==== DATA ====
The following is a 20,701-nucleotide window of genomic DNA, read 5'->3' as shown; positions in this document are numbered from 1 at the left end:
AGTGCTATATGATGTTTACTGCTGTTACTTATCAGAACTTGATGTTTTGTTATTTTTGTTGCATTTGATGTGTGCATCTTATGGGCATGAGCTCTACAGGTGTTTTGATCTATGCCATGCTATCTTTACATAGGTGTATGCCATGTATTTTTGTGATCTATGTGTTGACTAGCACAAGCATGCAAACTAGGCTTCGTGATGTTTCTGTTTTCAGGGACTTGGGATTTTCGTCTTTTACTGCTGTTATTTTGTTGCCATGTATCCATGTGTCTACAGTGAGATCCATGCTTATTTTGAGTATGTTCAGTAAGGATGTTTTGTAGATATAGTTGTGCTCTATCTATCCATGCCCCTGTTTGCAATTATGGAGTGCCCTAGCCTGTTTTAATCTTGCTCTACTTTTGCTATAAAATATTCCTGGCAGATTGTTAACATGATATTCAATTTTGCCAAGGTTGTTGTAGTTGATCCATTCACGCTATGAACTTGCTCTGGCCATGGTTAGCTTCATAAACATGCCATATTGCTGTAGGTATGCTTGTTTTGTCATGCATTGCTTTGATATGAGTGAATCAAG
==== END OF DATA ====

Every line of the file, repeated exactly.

The following is a 20,701-nucleotide window of genomic DNA, read 5'->3' as shown; positions in this document are numbered from 1 at the left end:
AGTGCTATATGATGTTTACTGCTGTTACTTATCAGAACTTGATGTTTTGTTATTTTTGTTGCATTTGATGTGTGCATCTTATGGGCATGAGCTCTACAGGTGTTTTGATCTATGCCATGCTATCTTTACATAGGTGTATGCCATGTATTTTTGTGATCTATGTGTTGACTAGCACAAGCATGCAAACTAGGCTTCGTGATGTTTCTGTTTTCAGGGACTTGGGATTTTCGTCTTTTACTGCTGTTATTTTGTTGCCATGTATCCATGTGTCTACAGTGAGATCCATGCTTATTTTGAGTATGTTCAGTAAGGATGTTTTGTAGATATAGTTGTGCTCTATCTATCCATGCCCCTGTTTGCAATTATGGAGTGCCCTAGCCTGTTTTAATCTTGCTCTACTTTTGCTATAAAATATTCCTGGCAGATTGTTAACATGATATTCAATTTTGCCAAGGTTGTTGTAGTTGATCCATTCACGCTATGAACTTGCTCTGGCCATGGTTAGCTTCATAAACATGCCATATTGCTGTAGGTATGCTTGTTTTGTCATGCATTGCTTTGATATGAGTGAATCAAG